The most basic for of encryption is single key cryptography. This method of encryption uses one key to encrypt and decrypt a message. For example, if user A is sending a message to user B, then user A must send user B his/her key. User B will then encrypt the message and send it to user A, who will decrypt the message. This method clearly has several problems, one of which being that user must trust the person they are sending their key to. They could easily send the key to rivals. A more advanced system for encrypting is the Public Key Infrastructure (PKI). This system uses two keys, one which is freely available (Public Key) and so customers use it to send their data and encrypt it, and this data can only be decrypted with the other key which is the ‘private key.’ The firm receiving the data has that key, and obviously without it, the data sent cannot be decrypted, so preventing anyone gaining unauthorised access to it.

All of these methods of security prevent hackers from packet sniffing and gaining access to secure data, however in order to provide a more secure system, the user must also protect themselves with a firewall. Firewalls are widely available and one of the most well known methods of protection. A firewall is used to scan all messages coming into and going out of a network or a computer, and it checks to ensure that they meet the security requirements as chosen by the user. The firewall has several methods of protecting the customer, one of which being Packet filtering. The firewall looks at each packet entering or leaving the network and it will either allow it or deny it access, depending on the user’s settings. Packet filtering does have its drawbacks, for example IP Spoofing can sometimes beat the firewall, and it can also be fairly complex to set up. Another technique that firewalls use is an Application Gateway. Application Gateways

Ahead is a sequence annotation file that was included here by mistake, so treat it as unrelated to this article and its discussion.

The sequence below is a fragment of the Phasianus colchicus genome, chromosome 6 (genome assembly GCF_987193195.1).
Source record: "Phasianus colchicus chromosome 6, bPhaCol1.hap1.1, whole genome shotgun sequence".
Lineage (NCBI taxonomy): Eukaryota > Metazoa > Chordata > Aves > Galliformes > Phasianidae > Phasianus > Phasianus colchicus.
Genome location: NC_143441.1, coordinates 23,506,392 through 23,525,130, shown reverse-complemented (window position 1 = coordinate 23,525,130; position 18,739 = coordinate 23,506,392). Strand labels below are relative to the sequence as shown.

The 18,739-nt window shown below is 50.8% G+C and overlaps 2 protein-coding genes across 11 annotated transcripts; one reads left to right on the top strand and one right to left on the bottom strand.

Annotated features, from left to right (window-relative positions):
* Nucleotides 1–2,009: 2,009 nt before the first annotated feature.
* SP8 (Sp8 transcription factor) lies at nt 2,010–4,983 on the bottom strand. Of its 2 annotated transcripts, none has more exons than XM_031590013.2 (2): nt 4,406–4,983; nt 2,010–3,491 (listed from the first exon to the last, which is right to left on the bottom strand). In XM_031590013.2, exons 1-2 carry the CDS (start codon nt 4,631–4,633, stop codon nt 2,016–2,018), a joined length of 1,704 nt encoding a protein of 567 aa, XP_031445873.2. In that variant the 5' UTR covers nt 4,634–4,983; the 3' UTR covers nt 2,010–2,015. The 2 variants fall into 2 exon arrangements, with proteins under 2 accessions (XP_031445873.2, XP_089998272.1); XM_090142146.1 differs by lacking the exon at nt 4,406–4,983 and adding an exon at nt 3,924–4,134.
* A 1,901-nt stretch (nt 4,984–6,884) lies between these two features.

Apply security mechanisms to specific applications, such as FTP and Telnet servers. This is very effective, but can impose performance degradation.

Clearly, there are a lot of problems faced by firms and customers to ensure that data is secure. A recent survey in America stated that one in four customers won’t shop online due to security concerns. From this, it is clear that despite all the security measures, customers do not have total faith in the security, although, the same survey found that 81% of those interviewed do use some form of security on their computer. This shows that customers are aware of the dangers of security on the internet. The most important thing for both customers and firms is to ensure that their internet security features are up to date. It is never possible to have a fully secure website safe from any hackers because hackers are always finding new ways to beat security systems, therefore those who provide internet security and fight the hackers have to continue to find new ways to combat them.